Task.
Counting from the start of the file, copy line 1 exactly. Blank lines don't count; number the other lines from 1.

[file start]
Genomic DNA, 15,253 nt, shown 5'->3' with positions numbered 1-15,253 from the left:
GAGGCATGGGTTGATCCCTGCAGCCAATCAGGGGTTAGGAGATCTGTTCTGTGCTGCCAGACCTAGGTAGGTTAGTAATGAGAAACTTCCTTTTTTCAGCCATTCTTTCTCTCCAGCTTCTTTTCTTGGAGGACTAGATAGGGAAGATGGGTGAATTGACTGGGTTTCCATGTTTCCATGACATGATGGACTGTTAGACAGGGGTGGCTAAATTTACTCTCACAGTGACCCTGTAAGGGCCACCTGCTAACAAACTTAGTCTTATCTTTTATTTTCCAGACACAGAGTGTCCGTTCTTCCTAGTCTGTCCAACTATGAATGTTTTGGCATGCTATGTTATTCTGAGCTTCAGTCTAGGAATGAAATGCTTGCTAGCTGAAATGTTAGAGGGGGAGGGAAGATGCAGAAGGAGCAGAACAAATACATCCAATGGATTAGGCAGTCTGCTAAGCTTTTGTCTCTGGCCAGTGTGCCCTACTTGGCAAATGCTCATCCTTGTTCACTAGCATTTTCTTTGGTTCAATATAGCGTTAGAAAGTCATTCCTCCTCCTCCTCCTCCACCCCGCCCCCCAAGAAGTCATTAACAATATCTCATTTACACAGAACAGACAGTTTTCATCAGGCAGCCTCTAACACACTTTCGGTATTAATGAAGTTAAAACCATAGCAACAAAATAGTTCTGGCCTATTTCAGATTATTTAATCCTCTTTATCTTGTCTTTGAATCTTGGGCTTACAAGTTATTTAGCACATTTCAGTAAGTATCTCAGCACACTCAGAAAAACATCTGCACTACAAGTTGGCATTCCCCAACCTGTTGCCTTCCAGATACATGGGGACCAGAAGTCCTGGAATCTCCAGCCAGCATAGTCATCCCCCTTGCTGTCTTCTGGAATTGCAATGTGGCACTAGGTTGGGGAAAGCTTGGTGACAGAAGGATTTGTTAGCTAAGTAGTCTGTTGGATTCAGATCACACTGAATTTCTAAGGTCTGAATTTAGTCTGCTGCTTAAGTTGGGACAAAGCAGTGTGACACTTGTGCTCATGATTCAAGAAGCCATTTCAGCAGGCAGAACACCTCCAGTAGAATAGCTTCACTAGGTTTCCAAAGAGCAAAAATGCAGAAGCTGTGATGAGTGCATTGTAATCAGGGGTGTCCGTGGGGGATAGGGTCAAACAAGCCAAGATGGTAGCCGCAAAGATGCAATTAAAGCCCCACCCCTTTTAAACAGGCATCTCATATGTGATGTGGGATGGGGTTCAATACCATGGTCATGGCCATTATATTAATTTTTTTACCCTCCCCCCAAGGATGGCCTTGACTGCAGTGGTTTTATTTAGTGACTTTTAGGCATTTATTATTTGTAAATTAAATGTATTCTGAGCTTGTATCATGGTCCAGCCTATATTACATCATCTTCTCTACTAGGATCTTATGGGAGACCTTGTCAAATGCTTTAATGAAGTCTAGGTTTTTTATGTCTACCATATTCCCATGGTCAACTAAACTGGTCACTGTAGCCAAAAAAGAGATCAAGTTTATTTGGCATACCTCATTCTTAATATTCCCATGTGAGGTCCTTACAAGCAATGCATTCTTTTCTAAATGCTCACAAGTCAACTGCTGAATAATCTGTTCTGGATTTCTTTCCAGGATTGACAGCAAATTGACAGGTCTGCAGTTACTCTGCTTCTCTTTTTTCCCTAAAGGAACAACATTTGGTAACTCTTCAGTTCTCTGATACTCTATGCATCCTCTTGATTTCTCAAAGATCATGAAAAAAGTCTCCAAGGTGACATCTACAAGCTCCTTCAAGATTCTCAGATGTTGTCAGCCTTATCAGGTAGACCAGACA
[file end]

Genomic DNA, 15,253 nt, shown 5'->3' with positions numbered 1-15,253 from the left: